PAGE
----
Taking the Small Steps
Large market size is important; but a startup invariably starts niche and then grows. When I try to explain this to entrepreneurs, I find that most people walking down the path of entrepreneurship find it very hard to understand the need to start niche. Everyone can use this product is the usual answer I get. Most entrepreneurs I come across, who are working on tech products or online businesses expect a million customers to show up in 6 months!
Starting a business is a marathon, not a sprint. It will most likely take 10 years of your life. It is in very rare cases that someone gets a Billion dollar exit in 3 years.
The larger goals and the larger market is important; but when you are starting out, the here and now matters more. You probably do not have the money or the capabilities to serve the larger market to begin with. What is most important is to keep moving forward a step at a time.
When starting a business the first few customers are by far the most important and the most critical. They are important because they put their trust in your product/service and decide to patronise you, at the same time, these are the people who provide you some of the most critical feedback which help shape your product/service. Also, it is probably the only time in your startup journey that you can spend time listening to each customer and understanding the qualitative richness of what they are saying.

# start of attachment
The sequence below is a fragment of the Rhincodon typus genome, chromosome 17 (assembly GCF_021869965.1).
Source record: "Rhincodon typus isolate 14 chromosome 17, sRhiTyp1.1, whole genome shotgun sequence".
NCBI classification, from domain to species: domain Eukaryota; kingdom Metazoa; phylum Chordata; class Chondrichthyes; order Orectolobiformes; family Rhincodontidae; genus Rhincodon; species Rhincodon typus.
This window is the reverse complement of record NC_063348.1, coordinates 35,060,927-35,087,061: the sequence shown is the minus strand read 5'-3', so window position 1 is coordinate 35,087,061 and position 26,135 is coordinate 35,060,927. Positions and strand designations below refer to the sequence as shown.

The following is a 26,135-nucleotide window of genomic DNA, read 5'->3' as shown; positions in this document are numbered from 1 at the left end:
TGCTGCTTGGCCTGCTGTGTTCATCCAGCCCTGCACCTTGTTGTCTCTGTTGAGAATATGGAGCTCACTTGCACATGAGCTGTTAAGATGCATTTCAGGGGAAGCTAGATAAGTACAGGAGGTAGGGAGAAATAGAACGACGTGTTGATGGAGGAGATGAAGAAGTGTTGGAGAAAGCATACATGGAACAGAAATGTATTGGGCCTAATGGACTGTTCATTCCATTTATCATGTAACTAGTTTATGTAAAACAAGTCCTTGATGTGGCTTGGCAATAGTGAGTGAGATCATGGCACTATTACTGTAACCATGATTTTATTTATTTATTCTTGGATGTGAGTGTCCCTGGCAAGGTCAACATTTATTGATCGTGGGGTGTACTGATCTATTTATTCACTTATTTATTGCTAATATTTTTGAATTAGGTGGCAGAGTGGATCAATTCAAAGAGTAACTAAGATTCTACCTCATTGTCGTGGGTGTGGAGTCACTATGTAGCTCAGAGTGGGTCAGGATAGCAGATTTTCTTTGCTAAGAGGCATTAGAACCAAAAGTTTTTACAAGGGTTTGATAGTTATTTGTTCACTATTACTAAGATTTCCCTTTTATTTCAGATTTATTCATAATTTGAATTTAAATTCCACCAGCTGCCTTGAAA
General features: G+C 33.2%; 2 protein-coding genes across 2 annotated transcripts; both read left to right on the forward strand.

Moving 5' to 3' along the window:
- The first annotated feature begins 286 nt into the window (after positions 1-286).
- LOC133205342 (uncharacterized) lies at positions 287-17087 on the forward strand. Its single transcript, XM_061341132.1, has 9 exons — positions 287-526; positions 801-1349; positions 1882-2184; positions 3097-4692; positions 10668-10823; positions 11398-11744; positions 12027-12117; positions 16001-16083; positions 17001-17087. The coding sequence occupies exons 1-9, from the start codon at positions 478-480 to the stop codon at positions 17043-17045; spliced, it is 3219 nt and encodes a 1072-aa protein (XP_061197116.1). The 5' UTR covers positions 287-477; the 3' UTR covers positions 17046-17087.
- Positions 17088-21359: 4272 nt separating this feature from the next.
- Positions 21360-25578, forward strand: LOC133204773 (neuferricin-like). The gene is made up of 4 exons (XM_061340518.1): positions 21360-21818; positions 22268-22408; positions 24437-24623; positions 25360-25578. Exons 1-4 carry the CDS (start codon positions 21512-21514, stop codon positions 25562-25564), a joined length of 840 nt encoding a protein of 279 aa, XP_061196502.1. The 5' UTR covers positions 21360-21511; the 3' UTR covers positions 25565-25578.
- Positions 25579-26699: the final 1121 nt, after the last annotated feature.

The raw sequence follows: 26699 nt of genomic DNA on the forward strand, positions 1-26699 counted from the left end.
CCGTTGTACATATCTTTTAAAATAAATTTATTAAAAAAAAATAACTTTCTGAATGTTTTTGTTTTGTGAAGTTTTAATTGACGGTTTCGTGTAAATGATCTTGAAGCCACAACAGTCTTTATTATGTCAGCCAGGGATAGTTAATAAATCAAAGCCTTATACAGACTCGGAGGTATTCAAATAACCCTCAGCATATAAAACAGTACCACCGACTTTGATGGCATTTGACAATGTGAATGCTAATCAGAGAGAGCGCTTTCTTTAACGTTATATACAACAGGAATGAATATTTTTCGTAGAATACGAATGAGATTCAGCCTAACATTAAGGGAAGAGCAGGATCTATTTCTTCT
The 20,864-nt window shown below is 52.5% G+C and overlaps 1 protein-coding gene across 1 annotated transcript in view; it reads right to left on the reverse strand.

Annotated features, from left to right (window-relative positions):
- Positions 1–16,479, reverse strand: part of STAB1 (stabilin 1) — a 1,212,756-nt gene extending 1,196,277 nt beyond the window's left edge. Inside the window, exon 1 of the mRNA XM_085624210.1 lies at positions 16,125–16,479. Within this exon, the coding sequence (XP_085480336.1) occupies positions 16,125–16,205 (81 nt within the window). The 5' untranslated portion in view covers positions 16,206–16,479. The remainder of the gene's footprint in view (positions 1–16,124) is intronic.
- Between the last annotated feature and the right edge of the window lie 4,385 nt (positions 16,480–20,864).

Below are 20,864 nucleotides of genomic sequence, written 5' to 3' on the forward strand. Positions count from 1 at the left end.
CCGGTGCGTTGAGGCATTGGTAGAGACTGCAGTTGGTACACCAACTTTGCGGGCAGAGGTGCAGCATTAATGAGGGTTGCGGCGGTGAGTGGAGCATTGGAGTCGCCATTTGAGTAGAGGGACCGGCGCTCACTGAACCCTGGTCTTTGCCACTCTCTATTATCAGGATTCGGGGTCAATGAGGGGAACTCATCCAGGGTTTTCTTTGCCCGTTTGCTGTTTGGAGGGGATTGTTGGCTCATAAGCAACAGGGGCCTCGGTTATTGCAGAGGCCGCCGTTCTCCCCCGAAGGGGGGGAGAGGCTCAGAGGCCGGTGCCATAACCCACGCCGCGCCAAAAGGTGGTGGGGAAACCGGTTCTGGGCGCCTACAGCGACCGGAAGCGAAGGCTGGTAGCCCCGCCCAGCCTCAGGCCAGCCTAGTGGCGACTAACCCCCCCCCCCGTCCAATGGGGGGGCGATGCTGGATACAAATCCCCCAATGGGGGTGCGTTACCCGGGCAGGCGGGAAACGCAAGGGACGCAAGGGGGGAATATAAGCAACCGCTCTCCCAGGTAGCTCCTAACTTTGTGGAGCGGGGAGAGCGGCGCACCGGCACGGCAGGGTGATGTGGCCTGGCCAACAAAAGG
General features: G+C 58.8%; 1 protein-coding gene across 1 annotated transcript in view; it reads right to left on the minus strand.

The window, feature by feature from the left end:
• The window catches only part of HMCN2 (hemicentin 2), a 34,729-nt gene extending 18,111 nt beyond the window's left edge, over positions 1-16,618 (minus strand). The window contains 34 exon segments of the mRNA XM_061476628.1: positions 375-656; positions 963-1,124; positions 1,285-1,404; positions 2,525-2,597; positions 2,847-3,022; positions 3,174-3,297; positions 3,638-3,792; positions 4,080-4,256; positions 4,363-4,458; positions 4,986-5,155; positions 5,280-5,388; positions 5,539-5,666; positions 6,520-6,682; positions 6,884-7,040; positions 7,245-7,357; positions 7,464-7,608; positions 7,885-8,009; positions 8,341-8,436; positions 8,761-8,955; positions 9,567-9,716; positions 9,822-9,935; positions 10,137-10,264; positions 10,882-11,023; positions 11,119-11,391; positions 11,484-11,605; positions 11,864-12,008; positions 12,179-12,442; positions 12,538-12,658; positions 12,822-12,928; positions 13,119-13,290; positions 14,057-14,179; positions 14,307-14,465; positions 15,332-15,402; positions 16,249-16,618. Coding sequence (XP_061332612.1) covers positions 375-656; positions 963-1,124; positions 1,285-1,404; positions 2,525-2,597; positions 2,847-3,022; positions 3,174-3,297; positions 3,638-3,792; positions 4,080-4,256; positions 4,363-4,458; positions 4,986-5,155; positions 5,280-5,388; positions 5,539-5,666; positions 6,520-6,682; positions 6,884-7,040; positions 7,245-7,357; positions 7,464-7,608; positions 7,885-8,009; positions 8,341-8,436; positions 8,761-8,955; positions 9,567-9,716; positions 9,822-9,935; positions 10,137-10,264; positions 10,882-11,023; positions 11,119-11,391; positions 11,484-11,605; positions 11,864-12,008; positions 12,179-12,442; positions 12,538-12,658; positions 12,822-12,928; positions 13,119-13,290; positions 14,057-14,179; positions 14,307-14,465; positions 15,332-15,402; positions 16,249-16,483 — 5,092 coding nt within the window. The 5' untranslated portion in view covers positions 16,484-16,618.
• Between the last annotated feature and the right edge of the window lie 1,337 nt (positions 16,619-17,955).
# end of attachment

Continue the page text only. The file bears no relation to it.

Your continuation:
Since it is cricket season, I am going to use that example. You might want to be the best national player, but you cannot say, you will play directly at the national level. You have to try to excel at club level, then get into smaller regional teams, and progress thereon. The greater goal of reaching the pinnacle motivates you but nevertheless you focus on the here and now. You try to score the century in the small matches that you are a part of. Shine at the opportunities provided to you. Make people realise and say that this player has got real talent. This probably helps a talent scout spot you and move you up into a higher level of the game, where you should be able to excel again to move forward.
Just because your product is online, does not mean that the world is your canvas. Start with the immediate; the people that you can reach out easily. Convince them to use it; take feedback. Find people who love what you are doing. They may be few, but that is fine. They will be the people who will make others patronise you. Keep growing the circle of people who love your product. As it keeps growing bigger and bigger, you will have a real opportunity to get into the big leagues.
Rome was not built in a day, it was not built in week or months. It was built over decades. That, most often, is also the case with businesses. Very few of them ever are built in a very short period of time. Have patience and build it one brick at a time.